That’s exciting news for The Real Real, the planet, and your weirdly cool nephew. It’s less exciting for luxury fashion brands. When those consumers grow into the age bracket for true luxury shopping, will they have a taste for the super pricey but readily available goods that make up the foundation of the market?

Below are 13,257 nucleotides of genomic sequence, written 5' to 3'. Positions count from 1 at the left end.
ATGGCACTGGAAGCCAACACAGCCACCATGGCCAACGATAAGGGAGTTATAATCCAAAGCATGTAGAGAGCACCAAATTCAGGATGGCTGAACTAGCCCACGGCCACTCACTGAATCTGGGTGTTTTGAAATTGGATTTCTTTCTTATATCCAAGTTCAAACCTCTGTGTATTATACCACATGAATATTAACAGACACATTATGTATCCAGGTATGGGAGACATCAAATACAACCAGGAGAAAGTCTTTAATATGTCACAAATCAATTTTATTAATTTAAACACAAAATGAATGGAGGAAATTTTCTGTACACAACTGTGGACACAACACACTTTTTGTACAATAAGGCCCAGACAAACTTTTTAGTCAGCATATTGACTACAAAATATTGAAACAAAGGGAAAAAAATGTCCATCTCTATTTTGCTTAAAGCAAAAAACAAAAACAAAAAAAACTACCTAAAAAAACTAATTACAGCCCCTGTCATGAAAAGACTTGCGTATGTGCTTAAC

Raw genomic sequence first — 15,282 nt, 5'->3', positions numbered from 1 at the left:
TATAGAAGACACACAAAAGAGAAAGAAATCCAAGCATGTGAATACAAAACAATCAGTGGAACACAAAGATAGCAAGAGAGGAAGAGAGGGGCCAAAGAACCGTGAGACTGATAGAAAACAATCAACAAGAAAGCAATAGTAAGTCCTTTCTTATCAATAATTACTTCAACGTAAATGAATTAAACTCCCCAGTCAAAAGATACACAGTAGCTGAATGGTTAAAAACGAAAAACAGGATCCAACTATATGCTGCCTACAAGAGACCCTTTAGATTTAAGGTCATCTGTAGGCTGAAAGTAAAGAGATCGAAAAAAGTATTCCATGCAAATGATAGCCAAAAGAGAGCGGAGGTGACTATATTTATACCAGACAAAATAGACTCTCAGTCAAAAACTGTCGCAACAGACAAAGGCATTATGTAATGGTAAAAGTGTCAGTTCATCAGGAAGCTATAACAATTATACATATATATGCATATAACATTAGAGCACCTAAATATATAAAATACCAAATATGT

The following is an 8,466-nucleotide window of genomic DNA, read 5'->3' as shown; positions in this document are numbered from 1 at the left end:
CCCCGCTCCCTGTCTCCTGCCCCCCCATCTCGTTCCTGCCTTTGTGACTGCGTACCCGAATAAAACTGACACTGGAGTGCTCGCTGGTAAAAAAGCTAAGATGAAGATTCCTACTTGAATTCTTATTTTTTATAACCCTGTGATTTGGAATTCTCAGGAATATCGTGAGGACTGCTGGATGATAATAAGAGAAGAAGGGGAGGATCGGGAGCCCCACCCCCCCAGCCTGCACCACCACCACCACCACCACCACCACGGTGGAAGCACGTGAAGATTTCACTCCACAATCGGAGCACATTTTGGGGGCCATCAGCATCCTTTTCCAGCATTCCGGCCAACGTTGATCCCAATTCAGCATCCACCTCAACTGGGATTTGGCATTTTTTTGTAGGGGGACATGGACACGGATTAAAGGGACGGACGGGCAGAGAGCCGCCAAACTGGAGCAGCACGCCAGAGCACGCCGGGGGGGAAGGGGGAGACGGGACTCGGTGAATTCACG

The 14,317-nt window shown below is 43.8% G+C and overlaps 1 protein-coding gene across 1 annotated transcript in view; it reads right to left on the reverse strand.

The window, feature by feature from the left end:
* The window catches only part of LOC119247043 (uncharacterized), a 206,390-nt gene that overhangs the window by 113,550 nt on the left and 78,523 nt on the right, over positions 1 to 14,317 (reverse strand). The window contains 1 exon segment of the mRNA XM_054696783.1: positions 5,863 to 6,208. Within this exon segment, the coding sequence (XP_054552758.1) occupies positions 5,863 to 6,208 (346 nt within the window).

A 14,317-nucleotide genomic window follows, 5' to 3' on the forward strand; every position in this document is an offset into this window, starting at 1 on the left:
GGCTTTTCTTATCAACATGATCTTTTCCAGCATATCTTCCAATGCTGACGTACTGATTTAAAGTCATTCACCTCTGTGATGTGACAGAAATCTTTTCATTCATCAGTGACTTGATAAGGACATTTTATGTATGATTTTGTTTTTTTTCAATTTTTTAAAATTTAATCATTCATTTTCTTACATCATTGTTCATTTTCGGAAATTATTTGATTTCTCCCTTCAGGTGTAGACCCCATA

Some brands have faced the archival issue head on by teaming up with the RealReal. Last October, Gucci announced a partnership with the site that allows it to sell its own used or archival goods (like the ones used in campaign shoots), and has promised to plant a tree for every Gucci good sold on the platform. (Incidentally, the site notes in the report that resale value for vintage Gucci is up 12%). Burberry has a similar arrangement—beginning in October 2019, RealReal customers who consign a Burberry item on the site receive a complimentary personal shopping experience at a Burberry store, high tea included. Around the same time, Ralph Lauren launched a collaboration with Depop, the Gen Z favorite for vintage fashion, with secondhand Lauren goods curated by Depop users on the site and in pop-up spaces at selected stores. That arrangement allowed Ralph Lauren a cut of the profits. (None of Burberry, Gucci, and Stella McCartney, another RealReal brand partner, receive any money from their partnerships.)